State Supreme Court Justice Margot Botsford ruled correctly in regretfully dismissing local Attorney Michael J. McCarthy's lawsuit against Governor Deval Patrick and Secretary of State William Galvin stemming from his rejection for a Southern Berkshire District Court judgeship by the Governor's Council. However, the judge's assertion that the case was "unfortunate" and there was nothing to indicate that Mr. McCarthy was unqualified for the judgeship is correct as well.

Mr. McCarthy failed to win confirmation on a 3-3 in vote September of 2012, evidently because those casting "no" votes either misunderstood or mischaracterized some comments by Mr. McCarthy in a hearing. Councilor Mary Ellen Manning, who unaccountably abstained, requested a month later that her vote be changed to in favor of confirmation. The governor concluded that this would set "a dangerous precedent" and renominated Mr. McCarthy, but a new council rejected him by a 5-3 vote last February.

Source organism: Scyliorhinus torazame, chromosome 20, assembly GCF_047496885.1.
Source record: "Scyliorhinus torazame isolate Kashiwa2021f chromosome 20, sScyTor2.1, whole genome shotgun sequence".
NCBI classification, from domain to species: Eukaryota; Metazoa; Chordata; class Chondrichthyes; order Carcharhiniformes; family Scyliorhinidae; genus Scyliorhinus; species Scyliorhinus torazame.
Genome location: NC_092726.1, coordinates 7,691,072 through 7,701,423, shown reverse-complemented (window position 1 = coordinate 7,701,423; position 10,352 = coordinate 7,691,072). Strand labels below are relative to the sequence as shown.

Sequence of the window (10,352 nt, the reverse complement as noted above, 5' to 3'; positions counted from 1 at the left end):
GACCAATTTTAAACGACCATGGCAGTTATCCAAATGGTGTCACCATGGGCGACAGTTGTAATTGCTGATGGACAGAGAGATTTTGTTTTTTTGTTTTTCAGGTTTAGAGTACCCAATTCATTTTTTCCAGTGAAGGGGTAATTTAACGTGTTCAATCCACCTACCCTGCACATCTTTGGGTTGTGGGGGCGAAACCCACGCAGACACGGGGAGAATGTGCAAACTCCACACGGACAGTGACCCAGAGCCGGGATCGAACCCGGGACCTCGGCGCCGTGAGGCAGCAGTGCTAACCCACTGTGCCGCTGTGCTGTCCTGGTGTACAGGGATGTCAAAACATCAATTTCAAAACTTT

The governor was right. Allowing board members to change votes after the fact would set a precedent in which members of state or even local boards could switch votes months later, creating chaos by making all votes and their ramifications uncertain from the day they were cast. Unfortunately, the damage has been done and can't be undone. What can be done is to begin the lengthy process of eliminating the Governor's Council, a Colonial era anachronism that as has been seen can do real harm to the state's judicial process.